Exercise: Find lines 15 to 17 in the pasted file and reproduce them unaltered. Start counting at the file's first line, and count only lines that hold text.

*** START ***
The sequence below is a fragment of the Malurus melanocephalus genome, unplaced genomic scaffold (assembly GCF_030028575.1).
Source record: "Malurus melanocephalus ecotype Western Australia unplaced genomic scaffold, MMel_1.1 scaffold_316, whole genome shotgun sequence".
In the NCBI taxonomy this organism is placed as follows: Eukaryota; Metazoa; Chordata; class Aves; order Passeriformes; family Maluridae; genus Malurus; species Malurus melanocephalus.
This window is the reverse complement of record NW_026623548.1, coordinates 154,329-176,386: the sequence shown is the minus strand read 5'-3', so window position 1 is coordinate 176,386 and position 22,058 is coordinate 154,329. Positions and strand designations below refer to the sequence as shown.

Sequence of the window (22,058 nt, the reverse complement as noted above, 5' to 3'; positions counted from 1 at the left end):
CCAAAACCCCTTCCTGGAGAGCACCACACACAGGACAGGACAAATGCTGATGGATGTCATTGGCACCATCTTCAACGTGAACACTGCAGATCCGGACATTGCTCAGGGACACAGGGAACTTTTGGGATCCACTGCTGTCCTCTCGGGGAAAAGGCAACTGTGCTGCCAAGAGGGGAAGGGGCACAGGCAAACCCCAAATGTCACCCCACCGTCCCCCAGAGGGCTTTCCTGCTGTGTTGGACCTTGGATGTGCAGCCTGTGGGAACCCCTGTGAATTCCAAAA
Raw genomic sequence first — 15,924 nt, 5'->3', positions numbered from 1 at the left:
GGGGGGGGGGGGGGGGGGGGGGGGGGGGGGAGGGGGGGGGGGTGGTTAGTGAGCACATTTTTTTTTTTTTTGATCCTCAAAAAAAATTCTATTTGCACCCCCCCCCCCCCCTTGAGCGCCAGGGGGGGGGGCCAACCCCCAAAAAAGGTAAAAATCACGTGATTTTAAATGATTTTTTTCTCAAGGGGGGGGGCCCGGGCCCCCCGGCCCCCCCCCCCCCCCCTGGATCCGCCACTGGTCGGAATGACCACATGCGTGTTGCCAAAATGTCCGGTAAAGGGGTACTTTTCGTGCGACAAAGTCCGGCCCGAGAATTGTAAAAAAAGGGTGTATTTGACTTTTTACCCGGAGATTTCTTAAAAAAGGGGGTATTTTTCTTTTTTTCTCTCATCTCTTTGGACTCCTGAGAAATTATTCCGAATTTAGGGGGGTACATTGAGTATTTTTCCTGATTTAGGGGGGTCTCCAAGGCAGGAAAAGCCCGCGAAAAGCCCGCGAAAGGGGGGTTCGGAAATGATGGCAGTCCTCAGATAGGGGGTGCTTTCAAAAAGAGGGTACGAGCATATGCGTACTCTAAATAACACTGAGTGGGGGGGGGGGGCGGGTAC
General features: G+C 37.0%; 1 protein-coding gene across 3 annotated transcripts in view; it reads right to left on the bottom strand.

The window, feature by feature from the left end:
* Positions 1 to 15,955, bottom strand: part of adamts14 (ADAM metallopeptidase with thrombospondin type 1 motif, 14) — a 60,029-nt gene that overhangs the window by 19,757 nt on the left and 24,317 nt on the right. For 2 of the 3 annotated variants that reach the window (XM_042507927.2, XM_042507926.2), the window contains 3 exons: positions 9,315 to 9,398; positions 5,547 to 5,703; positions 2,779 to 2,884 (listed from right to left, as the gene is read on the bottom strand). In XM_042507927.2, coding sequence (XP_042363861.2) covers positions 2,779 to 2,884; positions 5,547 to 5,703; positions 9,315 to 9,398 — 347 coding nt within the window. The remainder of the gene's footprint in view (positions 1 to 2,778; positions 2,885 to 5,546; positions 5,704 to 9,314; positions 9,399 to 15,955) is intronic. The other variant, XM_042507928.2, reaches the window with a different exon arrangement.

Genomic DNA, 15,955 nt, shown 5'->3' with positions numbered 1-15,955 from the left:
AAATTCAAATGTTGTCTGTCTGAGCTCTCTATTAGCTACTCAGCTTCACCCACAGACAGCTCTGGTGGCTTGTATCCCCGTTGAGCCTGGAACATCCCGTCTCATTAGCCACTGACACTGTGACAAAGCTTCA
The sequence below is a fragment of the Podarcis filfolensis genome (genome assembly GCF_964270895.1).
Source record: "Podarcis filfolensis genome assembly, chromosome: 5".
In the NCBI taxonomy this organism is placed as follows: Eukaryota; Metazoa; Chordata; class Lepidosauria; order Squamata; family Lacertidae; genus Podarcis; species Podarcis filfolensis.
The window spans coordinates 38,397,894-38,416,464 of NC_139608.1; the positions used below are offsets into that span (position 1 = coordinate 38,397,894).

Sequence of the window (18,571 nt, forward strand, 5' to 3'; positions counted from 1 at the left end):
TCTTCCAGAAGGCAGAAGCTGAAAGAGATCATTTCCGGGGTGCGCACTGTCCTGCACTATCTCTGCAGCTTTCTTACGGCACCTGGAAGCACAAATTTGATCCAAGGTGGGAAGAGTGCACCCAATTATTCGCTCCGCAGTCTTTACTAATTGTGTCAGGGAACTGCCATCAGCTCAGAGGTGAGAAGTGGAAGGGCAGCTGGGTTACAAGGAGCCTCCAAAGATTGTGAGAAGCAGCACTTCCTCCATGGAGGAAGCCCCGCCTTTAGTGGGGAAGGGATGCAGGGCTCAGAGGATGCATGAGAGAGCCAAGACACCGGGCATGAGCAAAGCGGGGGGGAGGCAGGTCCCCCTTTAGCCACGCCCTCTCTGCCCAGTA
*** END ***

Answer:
Source record: "Podarcis filfolensis genome assembly, chromosome: 5".
In the NCBI taxonomy this organism is placed as follows: Eukaryota; Metazoa; Chordata; class Lepidosauria; order Squamata; family Lacertidae; genus Podarcis; species Podarcis filfolensis.
The window spans coordinates 38,397,894-38,416,464 of NC_139608.1; the positions used below are offsets into that span (position 1 = coordinate 38,397,894).